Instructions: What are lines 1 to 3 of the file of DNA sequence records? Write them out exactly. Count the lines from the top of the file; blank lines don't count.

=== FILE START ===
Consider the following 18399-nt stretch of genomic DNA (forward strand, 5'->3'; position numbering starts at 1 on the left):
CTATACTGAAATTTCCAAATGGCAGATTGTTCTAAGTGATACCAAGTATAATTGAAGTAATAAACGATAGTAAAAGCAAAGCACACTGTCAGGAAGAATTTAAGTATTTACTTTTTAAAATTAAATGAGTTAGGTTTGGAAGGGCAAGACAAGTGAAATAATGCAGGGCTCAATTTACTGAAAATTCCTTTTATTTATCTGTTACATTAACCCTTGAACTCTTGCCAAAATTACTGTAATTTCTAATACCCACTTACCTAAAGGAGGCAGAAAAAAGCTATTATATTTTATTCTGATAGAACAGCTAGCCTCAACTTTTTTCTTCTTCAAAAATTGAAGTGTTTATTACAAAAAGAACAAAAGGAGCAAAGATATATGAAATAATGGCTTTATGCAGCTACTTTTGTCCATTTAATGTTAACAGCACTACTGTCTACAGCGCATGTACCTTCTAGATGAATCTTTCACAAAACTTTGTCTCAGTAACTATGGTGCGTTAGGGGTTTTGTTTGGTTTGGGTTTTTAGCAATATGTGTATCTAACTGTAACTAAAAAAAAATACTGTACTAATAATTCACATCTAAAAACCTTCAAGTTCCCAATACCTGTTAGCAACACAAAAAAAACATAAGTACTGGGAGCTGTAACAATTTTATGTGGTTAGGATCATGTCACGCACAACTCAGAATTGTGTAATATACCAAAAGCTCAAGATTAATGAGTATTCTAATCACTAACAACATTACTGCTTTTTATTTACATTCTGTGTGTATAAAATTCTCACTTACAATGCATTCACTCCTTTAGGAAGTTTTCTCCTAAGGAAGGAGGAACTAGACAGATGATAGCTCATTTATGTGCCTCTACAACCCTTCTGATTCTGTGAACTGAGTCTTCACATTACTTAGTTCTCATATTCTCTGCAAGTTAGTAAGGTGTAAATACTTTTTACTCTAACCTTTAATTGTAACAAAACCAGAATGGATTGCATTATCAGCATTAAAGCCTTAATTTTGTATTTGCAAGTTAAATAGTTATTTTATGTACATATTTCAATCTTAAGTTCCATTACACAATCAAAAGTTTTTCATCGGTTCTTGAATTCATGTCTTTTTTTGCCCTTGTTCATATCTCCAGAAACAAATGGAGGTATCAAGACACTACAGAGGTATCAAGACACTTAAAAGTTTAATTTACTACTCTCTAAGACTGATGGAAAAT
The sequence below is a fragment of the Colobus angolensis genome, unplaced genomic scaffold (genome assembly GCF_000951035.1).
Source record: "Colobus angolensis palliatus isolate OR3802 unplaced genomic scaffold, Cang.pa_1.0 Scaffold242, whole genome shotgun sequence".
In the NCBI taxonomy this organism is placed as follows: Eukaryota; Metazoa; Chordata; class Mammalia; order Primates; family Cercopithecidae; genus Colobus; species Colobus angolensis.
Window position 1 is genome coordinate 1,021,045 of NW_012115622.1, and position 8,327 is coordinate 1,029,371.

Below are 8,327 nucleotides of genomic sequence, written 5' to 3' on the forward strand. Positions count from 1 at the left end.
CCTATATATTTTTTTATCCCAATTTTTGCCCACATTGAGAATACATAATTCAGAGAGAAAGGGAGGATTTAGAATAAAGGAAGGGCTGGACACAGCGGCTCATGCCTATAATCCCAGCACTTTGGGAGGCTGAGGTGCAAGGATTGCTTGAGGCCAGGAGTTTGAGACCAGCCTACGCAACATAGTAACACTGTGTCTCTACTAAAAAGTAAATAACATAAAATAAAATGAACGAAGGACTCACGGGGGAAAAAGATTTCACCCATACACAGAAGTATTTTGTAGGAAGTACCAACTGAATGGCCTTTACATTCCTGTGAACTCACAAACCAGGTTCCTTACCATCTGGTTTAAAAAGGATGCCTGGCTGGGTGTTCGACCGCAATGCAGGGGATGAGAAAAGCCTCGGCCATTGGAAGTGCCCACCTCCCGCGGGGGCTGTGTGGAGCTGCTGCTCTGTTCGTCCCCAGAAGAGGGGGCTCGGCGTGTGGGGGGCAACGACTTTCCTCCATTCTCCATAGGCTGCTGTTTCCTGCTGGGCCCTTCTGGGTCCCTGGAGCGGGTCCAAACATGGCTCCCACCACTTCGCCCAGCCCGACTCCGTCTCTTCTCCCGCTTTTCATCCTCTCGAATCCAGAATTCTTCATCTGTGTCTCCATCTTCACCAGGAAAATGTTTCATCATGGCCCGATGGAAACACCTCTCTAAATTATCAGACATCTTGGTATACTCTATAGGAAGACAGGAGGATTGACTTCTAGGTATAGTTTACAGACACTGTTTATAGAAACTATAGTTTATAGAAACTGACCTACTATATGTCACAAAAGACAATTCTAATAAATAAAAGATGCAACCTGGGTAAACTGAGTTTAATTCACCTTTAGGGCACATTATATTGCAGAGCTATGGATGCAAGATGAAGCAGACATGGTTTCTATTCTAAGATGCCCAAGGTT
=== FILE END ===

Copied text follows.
Consider the following 18399-nt stretch of genomic DNA (forward strand, 5'->3'; position numbering starts at 1 on the left):
CTATACTGAAATTTCCAAATGGCAGATTGTTCTAAGTGATACCAAGTATAATTGAAGTAATAAACGATAGTAAAAGCAAAGCACACTGTCAGGAAGAATTTAAGTATTTACTTTTTAAAATTAAATGAGTTAGGTTTGGAAGGGCAAGACAAGTGAAATAATGCAGGGCTCAATTTACTGAAAATTCCTTTTATTTATCTGTTACATTAACCCTTGAACTCTTGCCAAAATTACTGTAATTTCTAATACCCACTTACCTAAAGGAGGCAGAAAAAAGCTATTATATTTTATTCTGATAGAACAGCTAGCCTCAACTTTTTTCTTCTTCAAAAATTGAAGTGTTTATTACAAAAAGAACAAAAGGAGCAAAGATATATGAAATAATGGCTTTATGCAGCTACTTTTGTCCATTTAATGTTAACAGCACTACTGTCTACAGCGCATGTACCTTCTAGATGAATCTTTCACAAAACTTTGTCTCAGTAACTATGGTGCGTTAGGGGTTTTGTTTGGTTTGGGTTTTTAGCAATATGTGTATCTAACTGTAACTAAAAAAAAATACTGTACTAATAATTCACATCTAAAAACCTTCAAGTTCCCAATACCTGTTAGCAACACAAAAAAAACATAAGTACTGGGAGCTGTAACAATTTTATGTGGTTAGGATCATGTCACGCACAACTCAGAATTGTGTAATATACCAAAAGCTCAAGATTAATGAGTATTCTAATCACTAACAACATTACTGCTTTTTATTTACATTCTGTGTGTATAAAATTCTCACTTACAATGCATTCACTCCTTTAGGAAGTTTTCTCCTAAGGAAGGAGGAACTAGACAGATGATAGCTCATTTATGTGCCTCTACAACCCTTCTGATTCTGTGAACTGAGTCTTCACATTACTTAGTTCTCATATTCTCTGCAAGTTAGTAAGGTGTAAATACTTTTTACTCTAACCTTTAATTGTAACAAAACCAGAATGGATTGCATTATCAGCATTAAAGCCTTAATTTTGTATTTGCAAGTTAAATAGTTATTTTATGTACATATTTCAATCTTAAGTTCCATTACACAATCAAAAGTTTTTCATCGGTTCTTGAATTCATGTCTTTTTTTGCCCTTGTTCATATCTCCAGAAACAAATGGAGGTATCAAGACACTACAGAGGTATCAAGACACTTAAAAGTTTAATTTACTACTCTCTAAGACTGATGGAAAAT
The sequence below is a fragment of the Colobus angolensis genome, unplaced genomic scaffold (genome assembly GCF_000951035.1).